What you can do
There are number of things you can do to make yourself feel better or lessen the occurrences of morning sickness. Getting plenty of rest can be effective, since tiredness can make nausea worse. You can also try eating something, like crackers, in the morning about 20 minutes before you get up. Medication like B6 and doxylamine or Diclegis are also safe and effective against morning sickness.
Acupuncture is also a viable option. Just make sure to consult with your doctor first before booking an acupuncture appointment, and make sure to inform your acupuncturist that you’re pregnant.
When to call your doctor
Though morning sickness is generally harmless, there are some instances when it will need medical attention. Hyperemesis gravidarum, which affects about 1-2% of pregnant women, is a severe form of morning sickness that typically goes away by the fifth month of pregnancy. While hyperemesis gravidarum won’t cause harm to the baby, it can result in a low birth weight if it causes the mother to lose too much weight during pregnancy.
Acupuncture for morning sickness
Acupuncture during pregnancy has been found to be safe and effective against morning sickness and a number of other issues that may arise during pregnancy. It can help reduce the pain you may experience during labor, and it can also help reduce pelvic girdle pain.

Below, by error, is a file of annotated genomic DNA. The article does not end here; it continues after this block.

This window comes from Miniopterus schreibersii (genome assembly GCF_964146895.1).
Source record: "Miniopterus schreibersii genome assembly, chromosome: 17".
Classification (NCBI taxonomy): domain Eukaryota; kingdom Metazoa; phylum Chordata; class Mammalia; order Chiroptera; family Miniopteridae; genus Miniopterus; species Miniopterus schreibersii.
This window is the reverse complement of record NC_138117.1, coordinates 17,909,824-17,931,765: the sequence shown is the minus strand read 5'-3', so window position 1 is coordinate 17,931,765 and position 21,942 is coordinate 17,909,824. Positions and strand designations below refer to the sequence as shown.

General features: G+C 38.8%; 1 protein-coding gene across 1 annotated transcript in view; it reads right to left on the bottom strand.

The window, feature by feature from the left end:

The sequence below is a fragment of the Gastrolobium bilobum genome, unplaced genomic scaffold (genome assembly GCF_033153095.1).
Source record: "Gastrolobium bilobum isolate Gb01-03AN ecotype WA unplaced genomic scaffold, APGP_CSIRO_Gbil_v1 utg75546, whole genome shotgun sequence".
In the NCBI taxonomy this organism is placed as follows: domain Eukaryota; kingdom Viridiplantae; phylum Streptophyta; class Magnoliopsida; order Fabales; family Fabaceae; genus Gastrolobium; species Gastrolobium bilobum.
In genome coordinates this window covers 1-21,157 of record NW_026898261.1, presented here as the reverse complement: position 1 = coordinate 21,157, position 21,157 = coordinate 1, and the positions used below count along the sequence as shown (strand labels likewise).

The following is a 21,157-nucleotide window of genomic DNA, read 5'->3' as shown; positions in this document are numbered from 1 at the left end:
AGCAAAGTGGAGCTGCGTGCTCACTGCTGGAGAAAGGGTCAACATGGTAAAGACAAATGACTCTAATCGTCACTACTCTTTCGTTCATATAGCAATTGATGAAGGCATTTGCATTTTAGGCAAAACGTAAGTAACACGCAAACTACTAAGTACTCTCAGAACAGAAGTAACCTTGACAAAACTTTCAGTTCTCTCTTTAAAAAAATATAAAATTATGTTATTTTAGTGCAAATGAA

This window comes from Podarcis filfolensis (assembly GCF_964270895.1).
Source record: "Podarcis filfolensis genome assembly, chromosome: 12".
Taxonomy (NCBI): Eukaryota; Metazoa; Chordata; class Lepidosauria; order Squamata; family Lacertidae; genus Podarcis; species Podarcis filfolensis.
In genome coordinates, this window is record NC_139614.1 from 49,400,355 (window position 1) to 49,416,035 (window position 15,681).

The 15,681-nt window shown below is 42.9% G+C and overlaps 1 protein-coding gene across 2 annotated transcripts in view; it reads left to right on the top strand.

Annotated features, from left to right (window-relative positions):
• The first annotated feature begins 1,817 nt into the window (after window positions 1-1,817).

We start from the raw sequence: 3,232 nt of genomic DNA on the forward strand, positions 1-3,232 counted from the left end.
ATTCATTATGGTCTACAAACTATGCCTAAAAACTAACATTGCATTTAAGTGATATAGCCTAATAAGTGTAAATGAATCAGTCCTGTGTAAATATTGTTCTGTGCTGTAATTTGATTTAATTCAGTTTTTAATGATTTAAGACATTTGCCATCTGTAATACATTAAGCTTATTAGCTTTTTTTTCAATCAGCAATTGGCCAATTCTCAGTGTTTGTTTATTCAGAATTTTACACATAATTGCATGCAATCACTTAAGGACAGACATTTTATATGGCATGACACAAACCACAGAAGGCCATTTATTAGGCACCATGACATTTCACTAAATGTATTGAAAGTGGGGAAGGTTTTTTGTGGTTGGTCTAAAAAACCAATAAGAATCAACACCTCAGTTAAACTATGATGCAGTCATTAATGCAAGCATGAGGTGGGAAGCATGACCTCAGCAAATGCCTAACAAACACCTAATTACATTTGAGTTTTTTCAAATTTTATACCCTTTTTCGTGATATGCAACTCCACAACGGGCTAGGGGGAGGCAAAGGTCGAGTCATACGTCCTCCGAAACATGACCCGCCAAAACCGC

Other than its effectiveness against these issues, acupuncture is also a safe alternative to medication. It’s possible that for certain reasons, you may be unable to take certain medications or remedies that can help you with morning sickness. Acupuncture is makes for a great alternative or complementary treatment.
How does acupuncture work?
Acupuncture is an important component of traditional Chinese medicine (TCM). According to TCM, we all have a life or energy force flowing through us, called qi (pronounced “chee”). When qi flows as it’s supposed to, we’re healthy physically and mentally. However, when the flow of qi is disturbed or concentrated around certain acupuncture points, it can result in illness.
To restore the flow of qi, an acupuncturist will insert fine needles into the relevant acupuncture points. This stimulates the body into restoring health and and its natural equilibrium.